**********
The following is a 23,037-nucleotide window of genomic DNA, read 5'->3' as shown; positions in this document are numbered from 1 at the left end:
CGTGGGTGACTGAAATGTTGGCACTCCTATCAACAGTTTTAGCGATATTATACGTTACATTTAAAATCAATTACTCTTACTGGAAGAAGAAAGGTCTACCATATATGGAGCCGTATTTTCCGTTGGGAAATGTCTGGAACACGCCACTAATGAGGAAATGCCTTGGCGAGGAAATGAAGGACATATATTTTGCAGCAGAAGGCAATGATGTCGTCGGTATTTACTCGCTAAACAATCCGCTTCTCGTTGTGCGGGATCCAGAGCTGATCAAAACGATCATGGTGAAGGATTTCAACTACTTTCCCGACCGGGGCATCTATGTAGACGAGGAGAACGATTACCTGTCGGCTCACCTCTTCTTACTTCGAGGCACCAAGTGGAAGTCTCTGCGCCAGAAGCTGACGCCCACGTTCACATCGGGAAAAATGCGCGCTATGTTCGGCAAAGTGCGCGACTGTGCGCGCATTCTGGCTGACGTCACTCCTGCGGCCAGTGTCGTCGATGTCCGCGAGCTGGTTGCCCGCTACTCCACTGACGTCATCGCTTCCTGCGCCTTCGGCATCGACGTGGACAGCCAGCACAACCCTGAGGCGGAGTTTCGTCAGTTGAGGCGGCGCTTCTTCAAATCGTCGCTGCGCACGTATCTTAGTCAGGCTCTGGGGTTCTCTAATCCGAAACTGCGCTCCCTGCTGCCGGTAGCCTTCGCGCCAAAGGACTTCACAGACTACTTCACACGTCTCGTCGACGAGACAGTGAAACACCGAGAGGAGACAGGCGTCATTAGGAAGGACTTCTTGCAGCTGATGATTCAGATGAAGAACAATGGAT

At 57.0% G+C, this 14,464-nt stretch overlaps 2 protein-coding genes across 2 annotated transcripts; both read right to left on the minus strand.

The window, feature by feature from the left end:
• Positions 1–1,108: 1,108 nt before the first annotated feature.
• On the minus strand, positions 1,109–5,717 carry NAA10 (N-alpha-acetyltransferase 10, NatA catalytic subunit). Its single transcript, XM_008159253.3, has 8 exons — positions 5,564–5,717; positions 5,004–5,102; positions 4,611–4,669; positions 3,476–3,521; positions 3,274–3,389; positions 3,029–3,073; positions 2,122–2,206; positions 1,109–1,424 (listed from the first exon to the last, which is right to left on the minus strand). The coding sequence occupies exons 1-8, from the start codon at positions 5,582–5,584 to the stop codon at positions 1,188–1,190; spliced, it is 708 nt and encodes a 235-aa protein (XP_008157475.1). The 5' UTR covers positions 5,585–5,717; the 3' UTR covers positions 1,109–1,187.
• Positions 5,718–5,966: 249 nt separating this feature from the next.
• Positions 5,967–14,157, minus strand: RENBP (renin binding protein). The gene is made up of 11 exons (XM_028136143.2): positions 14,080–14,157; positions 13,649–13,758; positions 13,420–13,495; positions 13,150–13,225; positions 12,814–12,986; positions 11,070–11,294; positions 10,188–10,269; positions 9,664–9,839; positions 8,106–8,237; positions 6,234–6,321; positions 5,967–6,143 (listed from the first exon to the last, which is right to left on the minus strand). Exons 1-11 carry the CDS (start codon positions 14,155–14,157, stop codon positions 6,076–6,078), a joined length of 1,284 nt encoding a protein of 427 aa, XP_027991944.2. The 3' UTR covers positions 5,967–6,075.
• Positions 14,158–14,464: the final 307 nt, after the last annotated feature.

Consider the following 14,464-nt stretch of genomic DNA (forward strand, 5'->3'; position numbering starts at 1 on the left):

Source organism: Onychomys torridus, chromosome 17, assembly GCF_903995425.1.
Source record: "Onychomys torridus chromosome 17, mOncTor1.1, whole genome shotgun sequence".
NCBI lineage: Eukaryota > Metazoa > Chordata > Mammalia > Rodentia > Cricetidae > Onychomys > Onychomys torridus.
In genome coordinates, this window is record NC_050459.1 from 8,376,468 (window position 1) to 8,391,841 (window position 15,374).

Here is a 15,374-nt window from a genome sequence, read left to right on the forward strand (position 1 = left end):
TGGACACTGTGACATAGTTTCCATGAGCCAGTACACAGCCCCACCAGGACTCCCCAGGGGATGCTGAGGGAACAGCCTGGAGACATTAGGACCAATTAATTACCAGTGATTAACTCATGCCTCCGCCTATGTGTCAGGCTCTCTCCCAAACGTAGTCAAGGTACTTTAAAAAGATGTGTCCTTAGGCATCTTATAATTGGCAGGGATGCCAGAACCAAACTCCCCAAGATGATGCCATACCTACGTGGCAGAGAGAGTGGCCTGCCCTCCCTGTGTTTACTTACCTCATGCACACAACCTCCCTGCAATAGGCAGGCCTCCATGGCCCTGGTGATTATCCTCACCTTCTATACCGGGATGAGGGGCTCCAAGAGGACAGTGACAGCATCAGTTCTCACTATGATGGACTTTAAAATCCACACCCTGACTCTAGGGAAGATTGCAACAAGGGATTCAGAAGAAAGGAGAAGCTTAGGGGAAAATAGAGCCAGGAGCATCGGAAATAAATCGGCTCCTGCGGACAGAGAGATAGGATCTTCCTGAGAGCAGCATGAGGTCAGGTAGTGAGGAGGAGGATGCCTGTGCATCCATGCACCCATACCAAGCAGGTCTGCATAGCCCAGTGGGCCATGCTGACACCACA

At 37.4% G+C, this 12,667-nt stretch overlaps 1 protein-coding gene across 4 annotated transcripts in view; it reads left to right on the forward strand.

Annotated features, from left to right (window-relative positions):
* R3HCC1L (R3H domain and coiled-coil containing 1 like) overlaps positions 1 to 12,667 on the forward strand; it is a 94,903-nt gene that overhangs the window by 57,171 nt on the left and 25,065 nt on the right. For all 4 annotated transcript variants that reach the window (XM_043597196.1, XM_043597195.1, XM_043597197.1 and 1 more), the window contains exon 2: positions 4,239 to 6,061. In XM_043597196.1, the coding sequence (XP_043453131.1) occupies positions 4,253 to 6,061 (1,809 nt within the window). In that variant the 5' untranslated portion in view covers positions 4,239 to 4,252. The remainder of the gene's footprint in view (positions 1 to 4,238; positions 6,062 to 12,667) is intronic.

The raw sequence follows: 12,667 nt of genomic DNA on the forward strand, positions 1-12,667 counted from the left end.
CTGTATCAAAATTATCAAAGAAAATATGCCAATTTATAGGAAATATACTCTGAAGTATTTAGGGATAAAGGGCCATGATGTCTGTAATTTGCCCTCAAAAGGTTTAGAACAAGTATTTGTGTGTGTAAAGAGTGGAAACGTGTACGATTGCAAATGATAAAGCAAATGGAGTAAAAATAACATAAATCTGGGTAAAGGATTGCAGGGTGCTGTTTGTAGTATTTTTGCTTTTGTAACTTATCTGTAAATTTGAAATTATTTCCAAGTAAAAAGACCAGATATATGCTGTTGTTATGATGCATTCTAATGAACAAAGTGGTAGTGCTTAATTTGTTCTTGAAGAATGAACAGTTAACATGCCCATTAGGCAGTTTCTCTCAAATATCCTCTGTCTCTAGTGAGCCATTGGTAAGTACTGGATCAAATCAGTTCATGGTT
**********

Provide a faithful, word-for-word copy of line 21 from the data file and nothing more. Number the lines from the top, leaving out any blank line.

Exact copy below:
CTGTATCAAAATTATCAAAGAAAATATGCCAATTTATAGGAAATATACTCTGAAGTATTTAGGGATAAAGGGCCATGATGTCTGTAATTTGCCCTCAAAAGGTTTAGAACAAGTATTTGTGTGTGTAAAGAGTGGAAACGTGTACGATTGCAAATGATAAAGCAAATGGAGTAAAAATAACATAAATCTGGGTAAAGGATTGCAGGGTGCTGTTTGTAGTATTTTTGCTTTTGTAACTTATCTGTAAATTTGAAATTATTTCCAAGTAAAAAGACCAGATATATGCTGTTGTTATGATGCATTCTAATGAACAAAGTGGTAGTGCTTAATTTGTTCTTGAAGAATGAACAGTTAACATGCCCATTAGGCAGTTTCTCTCAAATATCCTCTGTCTCTAGTGAGCCATTGGTAAGTACTGGATCAAATCAGTTCATGGTT